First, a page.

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Canada may take in former Guantanamo Bay detainees

[JURIST] A lawyer for a Guantanamo Bay [JURIST news archive] detainee who was formally cleared of terror charges said Wednesday that the US State Department is speaking with the Canadian government to secure his client's release to that country. Canada would have to issue a minister's permit under the Immigration and Refugee Protection Act [CIC materials] to either allow the detainee to enter Canada to make his refugee claim there or make a special exception so the detainee could make the claim from outside the country. Both the US State Department and the Canadian Department of Foreign Affairs refused to comment on whether such discussions are taking place. Acknowledging such talks could especially anger some Canadians while proceedings against 17 accused terrorists are under way [JURIST report] in Ontario.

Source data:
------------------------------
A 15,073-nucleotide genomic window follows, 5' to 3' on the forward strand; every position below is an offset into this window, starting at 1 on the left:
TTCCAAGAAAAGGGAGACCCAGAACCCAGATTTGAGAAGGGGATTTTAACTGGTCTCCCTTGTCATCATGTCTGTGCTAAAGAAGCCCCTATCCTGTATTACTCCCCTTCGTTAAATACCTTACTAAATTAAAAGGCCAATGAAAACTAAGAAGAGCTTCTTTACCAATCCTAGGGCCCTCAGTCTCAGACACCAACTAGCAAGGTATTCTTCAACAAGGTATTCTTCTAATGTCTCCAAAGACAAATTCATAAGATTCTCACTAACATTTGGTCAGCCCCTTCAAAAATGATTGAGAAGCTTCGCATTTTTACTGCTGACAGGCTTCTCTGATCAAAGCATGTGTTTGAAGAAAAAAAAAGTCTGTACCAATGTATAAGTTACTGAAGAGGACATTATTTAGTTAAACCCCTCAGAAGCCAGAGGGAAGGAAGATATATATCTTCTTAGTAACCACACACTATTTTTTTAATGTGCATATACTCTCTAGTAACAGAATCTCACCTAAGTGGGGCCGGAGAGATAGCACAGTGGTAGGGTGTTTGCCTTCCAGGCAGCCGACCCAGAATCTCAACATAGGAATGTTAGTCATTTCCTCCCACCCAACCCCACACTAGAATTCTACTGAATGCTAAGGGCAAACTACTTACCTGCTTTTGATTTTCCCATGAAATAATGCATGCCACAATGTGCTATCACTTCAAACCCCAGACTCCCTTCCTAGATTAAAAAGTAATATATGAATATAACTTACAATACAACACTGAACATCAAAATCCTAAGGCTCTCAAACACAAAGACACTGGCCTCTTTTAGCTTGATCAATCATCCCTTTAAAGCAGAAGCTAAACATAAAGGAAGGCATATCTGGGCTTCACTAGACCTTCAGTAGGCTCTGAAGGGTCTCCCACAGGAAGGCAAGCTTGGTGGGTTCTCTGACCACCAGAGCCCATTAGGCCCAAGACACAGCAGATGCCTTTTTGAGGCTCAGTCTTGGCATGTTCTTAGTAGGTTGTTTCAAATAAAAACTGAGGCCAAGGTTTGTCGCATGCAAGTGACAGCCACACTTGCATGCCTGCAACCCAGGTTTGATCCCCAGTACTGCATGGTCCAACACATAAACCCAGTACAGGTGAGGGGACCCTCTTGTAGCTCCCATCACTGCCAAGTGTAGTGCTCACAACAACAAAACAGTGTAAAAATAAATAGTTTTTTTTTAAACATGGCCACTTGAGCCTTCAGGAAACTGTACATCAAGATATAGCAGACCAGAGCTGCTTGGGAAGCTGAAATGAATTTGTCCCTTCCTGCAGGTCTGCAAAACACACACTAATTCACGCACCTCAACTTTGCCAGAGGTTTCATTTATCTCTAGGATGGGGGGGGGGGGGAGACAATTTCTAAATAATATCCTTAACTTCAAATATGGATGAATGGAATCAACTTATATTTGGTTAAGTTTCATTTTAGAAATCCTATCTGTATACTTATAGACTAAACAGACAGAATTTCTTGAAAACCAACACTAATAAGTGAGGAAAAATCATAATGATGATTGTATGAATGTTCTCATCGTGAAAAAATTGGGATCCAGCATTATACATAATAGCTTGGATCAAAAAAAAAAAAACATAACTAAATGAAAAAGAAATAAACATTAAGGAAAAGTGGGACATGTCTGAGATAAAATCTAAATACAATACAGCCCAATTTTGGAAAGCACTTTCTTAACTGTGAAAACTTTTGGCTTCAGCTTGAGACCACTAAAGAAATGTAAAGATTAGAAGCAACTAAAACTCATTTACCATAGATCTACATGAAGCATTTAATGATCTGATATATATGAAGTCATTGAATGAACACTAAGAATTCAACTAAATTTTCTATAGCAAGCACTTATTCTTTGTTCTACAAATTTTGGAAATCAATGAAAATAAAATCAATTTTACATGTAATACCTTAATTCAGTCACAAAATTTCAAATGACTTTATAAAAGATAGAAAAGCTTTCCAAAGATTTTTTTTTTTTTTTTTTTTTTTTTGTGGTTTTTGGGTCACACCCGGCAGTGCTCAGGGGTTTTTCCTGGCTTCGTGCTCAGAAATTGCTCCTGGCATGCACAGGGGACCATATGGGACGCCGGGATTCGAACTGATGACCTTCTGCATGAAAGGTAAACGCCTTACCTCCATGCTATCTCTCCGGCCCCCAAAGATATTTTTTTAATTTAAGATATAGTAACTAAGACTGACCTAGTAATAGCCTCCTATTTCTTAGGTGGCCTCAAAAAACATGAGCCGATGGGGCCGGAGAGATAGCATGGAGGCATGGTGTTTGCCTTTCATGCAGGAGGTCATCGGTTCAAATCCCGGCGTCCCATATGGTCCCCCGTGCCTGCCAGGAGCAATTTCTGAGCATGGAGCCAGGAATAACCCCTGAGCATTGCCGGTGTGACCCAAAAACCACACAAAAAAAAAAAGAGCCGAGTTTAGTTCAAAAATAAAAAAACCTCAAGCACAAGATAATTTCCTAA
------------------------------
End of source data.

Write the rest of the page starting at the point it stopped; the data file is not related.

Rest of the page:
The US Department of Defense says that more than 120 Guantanamo detainees have been determined eligible for transfer or release [DOD summary, PDF] by a Combatant Status Review Tribunal [DOD materials]. Many cleared but unreleased detainees are said to fear prosecution if they are returned to their home countries, and the US is struggling to find countries willing to receive former detainees. Albania agreed to accept five Chinese Uighur Muslims [JURIST report] in May after more than 100 other countries refused to take them. China, which classifies Uighurs as terrorists and has been known to persecute the group due to their Muslim faith [HRW backgrounder], demanded their return [JURIST report], saying the transfer broke international law. The five are being held in an Albanian refugee camp, and Albanian officials are now seeking to transfer the Uighurs [Washington Times report] to yet another location. The Ottawa Citizen has more.

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